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Little Feat


Little Feat - Little Feat - 1971 - Warner Bros. Records

Little Feat was the eponymous debut by the American rock band Little Feat, released in January 1971. Cobbled together from a variety of recording sessions mostly between August and September 1970, its sound can be best described as the antithesis to any of the group's classic recordings (such as 1973's Dixie Chicken and 1978's Waiting For Columbus.) Featuring the Mk. 1 line-up of the group, with Roy Estrada on bass, it was the first of eight albums by the group before their 1979 break-up. The blues which accented the group's later recordings were in full force on Little Feat. Utilizing slide guitar legend Ry Cooder, the group knocked off a medley of two Howlin' Wolf songs, "Forty Four Blues" and "How Many More Years". The coming together of bizarre lyrics and superb instrumentation that dominated all Little Feat albums through Lowell George's tenure as leader were debuted with the dark "Hamburger Midnight". The brilliant slices of American life that were present on each album were debuted with "Strawberry Flats" and "Willin'" (the latter destined for a reworking on Sailin' Shoes). The tender side of the group was exemplified with tracks like "Truck Stop Girl" and "I've Been The One". The cover shows a mural in Venice, painted by the L. A. Fine Arts Squad in 1970 - "Venice in the Snow". Due to its relative failure commercially (only selling about eleven thousand copies), the group never again attempted to record anything like it. (From Wikipedia).
If you really want to know what Little Feat were all about, check out their magnificent " The Last Record Album ", truly one of the greatest rock albums ever recorded.


"Snakes on Everything" (Payne) – 3:04
"Strawberry Flats" (Payne, George) – 2:20
"Truck Stop Girl" (Payne, George) – 2:32
"Brides of Jesus" (Payne, George) – 3:20
"Willin'" (George) – 2:24
"Hamburger Midnight" (George, Estrada) – 2:30
"Forty-Four Blues / How Many More Years" (Chester Burnett) – 6:25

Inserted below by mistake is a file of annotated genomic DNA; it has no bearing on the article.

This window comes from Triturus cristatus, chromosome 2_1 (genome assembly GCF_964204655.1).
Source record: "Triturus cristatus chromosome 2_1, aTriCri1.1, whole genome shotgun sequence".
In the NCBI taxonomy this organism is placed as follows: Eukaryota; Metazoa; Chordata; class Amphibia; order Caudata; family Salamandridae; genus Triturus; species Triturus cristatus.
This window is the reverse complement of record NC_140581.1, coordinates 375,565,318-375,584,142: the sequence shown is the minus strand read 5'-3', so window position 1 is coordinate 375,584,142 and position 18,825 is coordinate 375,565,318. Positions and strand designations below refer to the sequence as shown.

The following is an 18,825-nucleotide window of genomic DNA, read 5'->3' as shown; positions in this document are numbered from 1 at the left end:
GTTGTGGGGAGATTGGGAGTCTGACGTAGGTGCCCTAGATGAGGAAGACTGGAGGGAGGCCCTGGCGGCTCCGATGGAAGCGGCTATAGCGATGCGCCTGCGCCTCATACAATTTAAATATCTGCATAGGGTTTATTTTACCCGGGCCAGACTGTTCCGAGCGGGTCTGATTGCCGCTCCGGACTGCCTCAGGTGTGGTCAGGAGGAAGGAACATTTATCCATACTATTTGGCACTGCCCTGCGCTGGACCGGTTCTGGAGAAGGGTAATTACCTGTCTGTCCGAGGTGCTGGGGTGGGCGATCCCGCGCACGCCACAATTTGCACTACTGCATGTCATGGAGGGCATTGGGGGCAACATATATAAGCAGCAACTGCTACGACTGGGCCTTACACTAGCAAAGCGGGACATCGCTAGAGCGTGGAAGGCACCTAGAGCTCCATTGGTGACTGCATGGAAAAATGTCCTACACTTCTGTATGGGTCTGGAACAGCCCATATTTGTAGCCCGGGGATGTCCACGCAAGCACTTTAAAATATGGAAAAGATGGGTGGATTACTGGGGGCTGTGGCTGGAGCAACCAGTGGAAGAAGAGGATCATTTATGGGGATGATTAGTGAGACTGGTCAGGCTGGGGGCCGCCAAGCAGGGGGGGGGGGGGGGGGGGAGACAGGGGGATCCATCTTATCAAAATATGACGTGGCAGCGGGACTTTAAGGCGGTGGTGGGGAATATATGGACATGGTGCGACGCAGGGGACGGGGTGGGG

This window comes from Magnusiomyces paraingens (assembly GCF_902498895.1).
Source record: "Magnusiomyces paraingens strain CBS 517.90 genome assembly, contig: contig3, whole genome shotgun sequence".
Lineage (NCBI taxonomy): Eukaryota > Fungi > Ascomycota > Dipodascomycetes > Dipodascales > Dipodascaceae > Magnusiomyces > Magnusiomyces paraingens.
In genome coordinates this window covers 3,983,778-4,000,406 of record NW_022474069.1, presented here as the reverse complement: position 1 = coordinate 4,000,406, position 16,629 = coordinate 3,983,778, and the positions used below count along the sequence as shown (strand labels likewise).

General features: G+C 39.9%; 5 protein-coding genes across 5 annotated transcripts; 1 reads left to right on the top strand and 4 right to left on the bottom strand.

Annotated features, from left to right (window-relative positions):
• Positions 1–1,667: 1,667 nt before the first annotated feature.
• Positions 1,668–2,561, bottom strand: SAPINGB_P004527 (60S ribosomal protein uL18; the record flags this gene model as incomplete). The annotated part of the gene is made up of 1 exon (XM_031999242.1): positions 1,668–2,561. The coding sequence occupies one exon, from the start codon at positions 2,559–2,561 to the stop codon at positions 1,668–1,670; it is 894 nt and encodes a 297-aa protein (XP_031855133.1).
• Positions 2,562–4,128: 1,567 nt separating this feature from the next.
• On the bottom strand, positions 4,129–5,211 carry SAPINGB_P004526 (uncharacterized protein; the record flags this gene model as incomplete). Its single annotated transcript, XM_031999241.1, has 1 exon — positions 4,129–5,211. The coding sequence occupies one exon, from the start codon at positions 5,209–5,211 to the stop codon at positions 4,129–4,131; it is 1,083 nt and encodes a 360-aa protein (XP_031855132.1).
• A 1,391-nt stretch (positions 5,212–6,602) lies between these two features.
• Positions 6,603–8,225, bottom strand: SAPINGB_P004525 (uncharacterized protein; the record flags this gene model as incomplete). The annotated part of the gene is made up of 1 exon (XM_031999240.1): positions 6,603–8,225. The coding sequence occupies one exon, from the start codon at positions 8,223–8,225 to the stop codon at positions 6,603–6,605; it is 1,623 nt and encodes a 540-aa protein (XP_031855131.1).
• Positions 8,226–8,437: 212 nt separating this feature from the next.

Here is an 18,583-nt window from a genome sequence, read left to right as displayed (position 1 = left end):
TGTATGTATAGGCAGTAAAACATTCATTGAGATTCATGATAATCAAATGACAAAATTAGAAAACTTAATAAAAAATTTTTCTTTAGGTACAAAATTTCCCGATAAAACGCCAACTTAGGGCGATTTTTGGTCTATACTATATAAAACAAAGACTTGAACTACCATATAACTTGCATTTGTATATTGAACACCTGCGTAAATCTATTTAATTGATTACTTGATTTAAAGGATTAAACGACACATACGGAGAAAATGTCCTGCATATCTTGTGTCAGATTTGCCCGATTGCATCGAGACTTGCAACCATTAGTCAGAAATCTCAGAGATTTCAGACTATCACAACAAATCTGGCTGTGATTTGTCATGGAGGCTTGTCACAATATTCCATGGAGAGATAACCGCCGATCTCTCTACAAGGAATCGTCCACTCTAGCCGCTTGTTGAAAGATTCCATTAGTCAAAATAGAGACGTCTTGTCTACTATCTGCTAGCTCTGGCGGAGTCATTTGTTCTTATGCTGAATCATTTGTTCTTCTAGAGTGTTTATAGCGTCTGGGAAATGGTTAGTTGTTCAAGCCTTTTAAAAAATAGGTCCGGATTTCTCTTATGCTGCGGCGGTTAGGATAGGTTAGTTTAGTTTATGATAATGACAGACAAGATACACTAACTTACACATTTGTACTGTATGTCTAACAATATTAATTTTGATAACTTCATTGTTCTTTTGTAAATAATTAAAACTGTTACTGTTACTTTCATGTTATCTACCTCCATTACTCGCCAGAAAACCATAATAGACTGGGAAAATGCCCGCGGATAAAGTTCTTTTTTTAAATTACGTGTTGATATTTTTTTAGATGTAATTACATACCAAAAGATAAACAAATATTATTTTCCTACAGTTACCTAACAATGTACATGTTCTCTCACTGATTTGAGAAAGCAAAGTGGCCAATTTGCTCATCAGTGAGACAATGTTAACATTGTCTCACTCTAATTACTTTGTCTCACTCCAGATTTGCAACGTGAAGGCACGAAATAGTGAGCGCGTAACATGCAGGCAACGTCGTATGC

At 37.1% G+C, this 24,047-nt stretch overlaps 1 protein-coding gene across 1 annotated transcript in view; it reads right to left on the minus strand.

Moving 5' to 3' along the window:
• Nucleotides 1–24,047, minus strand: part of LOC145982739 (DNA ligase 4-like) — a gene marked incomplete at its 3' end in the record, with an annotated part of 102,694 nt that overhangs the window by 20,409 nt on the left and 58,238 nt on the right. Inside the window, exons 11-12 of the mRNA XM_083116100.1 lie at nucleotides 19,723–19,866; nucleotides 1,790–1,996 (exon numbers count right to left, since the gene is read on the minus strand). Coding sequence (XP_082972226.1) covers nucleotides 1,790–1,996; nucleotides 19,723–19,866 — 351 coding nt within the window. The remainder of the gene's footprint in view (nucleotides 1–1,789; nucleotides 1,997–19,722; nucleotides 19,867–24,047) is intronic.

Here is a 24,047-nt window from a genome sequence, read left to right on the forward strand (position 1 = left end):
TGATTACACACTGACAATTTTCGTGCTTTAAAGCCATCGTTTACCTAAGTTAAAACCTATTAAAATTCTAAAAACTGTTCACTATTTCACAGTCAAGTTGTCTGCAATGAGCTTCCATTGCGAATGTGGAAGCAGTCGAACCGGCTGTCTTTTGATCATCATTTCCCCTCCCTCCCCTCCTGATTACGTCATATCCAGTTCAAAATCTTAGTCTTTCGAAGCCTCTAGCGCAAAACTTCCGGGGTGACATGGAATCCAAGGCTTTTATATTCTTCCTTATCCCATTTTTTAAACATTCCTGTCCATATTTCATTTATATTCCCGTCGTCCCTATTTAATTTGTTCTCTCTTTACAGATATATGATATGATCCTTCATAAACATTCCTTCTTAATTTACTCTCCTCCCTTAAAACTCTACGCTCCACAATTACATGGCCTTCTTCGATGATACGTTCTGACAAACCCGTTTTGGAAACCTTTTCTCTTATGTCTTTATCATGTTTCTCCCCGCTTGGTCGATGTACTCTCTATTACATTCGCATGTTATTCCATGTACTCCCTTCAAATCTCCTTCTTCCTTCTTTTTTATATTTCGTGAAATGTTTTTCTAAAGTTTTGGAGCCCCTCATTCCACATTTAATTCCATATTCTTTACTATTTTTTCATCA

"Crack in Your Door" (George) – 2:16
"I've Been the One" (George) – 2:20
"Takin' My Time" (Payne) – 3:45
"Crazy Captain Gunboat Willie" (Payne, George) – 1:55


Lowell George - vocals, lead, rhythm and slide guitars, harmonica
Richard Hayward - drums, backing vocals
Bill Payne - piano, keyboards, vocals
Roy Estrada - bass, backing vocals


Russ Titelman - percussion, backing vocals, piano on "I've Been The One"
Ry Cooder - slide guitar on "Willin'" and "Forty Four Blues / How Many More Years"
Sneaky Pete Kleinow - pedal steel on "I've Been The One" Kirby Johnson - string and horn arrangements


Little Feat was formed in Los Angeles, California in 1969 by Lowell George and Roy Estrada. Both were former members of Frank Zappa's Mothers of Invention. The original lineup was completed with the addition of Richard Hayward on drums and Bill Payne on keyboards. Their first two albums were Little Feat (1971) and Sailin' Shoes (1972). The albums were critical successes but failed by commercial standards.

The group split up briefly for a period in 1971-72 but reformed with new members that included Paul Barrere on guitar and percussionist Sam Clayton. Roy Estrada, who had left the group, was replaced on bass by Kenny Gradney. The first album from the new lineup was to be their most popular yet: Dixie Chicken (1973). No doubt the single of the same name, which is arguable their most well known song, was a prime reason. But the funkier, tighter sound and more prominent jazz influences, which defined this lineup, were no doubt welcome dimensions. They continued their success with Feats Don't Fail Me Now (1974) and then The Last Record Album (1975). Purportedly by then Barrere and Payne had taken over much of the song writing due to the effects of Lowell George's drug use.

Although the group had gained in popularity they did not enjoy broad commercial appeal but rather sort of a cult following. Their next release was Time Loves a Hero in 1977 and it was on the tours following that album in 1977-78 that they recorded and released the much heralded double live album Waiting for Columbus (1978). It was shortly after this period, frustrated with the bands direction that founding member Lowell George started a solo project the result of which was the album Thanks, I'll Eat It Here. With its release George declared Little Feat broken up and embarked on a solo career. Sadly, George died shortly thereafter of a heart attack in 1979. Little Feat's final album with George, Down on the Farm, was released after his death in 1979. In 1981 a rarities collection called Hoy-Hoy! was also released.

Members of Little Feat worked on various side projects and had stints in other bands after Little Feat broke up, but in 1988 Payne, Barrere, Hayward and Bradney decided to reform the group. They were joined by vocalist/guitarist Craig Fuller and guitarist Fred Tackett. Their first new release in 1988, Let It Roll, was a commercial success eventually going gold. But subsequent albums Representing the Mambo (1989), Shake Me Up (1991) and Ain't Had Enough Fun (1995) didn't quite measure up. On Ain't Had Enough Fun and albums thereafter the voice of Fuller, plugged in to sound a measure like Lowell George, was replaced by female lead Shaun Murphy. The band has since followed with albums Under the Radar (1988), Chinese Work Songs (2000), Late Night Truck Stop (2001) and Kickin' It at the Barn (2003). The group still tours to this day. © 2000 - 2007 rateyourmusic.com s.42